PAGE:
Source

Yep. Madame Blavatsky glommed onto Lemuria - taking the concept from an actual, real Natural Historian and claiming to have learned more about it from her "spirit guide," Koot Hoomi. She was safe to do so, after all, wasn't she? Lemuria's existence was accepted by science.

Problem is, turned out science was wrong, and there never was any Lemuria and Blavatsky was exposed (not for the first time) as a liar and an opportunist.

Hmm. I just realized that the above is just another example of a thing that is "wrong" about a lost continent concerning which the "truth" has yet to be established. Looks like though the truth hasn't been established concerning sunken lost continents, one can (as I said) know that statements made concerning the unknown are wrong.

Look, all I want is some evidence. You have some or you don't.
I'll go ahead and assume the latter, if you don't mind.

Of course, that would indicate that all you're high-minded talk on the subject amounts to self promotion. Not that I would disagree with that assessment but I would think you'd at least make some effort to hide the self-aggrandizing nature of your activities here at ATS.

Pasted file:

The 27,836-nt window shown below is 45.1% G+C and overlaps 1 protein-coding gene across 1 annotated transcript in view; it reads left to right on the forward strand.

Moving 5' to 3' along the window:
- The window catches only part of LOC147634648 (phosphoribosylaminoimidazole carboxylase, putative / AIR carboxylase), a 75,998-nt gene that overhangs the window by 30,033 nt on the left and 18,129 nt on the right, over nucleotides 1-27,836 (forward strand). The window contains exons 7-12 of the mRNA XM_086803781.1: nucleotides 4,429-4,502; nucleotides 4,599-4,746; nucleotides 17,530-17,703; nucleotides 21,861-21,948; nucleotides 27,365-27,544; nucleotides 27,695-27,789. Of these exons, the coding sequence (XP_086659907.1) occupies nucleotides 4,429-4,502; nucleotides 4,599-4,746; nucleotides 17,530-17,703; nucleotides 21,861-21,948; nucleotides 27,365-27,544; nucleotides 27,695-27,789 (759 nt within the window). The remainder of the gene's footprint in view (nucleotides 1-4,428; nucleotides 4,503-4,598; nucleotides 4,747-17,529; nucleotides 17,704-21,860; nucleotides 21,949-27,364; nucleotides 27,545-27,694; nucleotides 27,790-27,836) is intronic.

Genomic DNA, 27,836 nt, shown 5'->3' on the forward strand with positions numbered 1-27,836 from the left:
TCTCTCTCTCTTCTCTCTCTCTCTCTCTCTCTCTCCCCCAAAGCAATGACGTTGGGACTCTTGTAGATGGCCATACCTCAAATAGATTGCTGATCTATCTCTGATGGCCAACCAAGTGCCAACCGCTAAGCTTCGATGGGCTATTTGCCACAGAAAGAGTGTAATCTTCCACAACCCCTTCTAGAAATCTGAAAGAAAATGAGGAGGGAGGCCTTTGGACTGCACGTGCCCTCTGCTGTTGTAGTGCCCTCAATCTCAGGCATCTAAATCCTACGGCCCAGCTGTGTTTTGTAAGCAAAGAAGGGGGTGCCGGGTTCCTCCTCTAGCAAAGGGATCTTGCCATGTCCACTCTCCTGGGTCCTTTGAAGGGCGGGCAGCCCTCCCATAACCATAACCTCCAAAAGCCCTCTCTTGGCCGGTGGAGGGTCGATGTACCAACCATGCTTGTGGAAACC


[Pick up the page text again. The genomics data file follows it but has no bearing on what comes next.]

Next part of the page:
Harte



posted on Jan, 23 2008 @ 07:02 PM
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Sorry harte, but several times you appear to have 'quoted' me on things i have never said,

so please do not use false information in your determination to argue



posted on Jan, 24 2008 @ 07:07 AM
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Originally posted by AmmonSeth
Sorry harte, but several times you appear to have 'quoted' me on things i have never said,

so please do not use false information in your determination to argue


Please point out where I have done so, as I do not believe that to be true.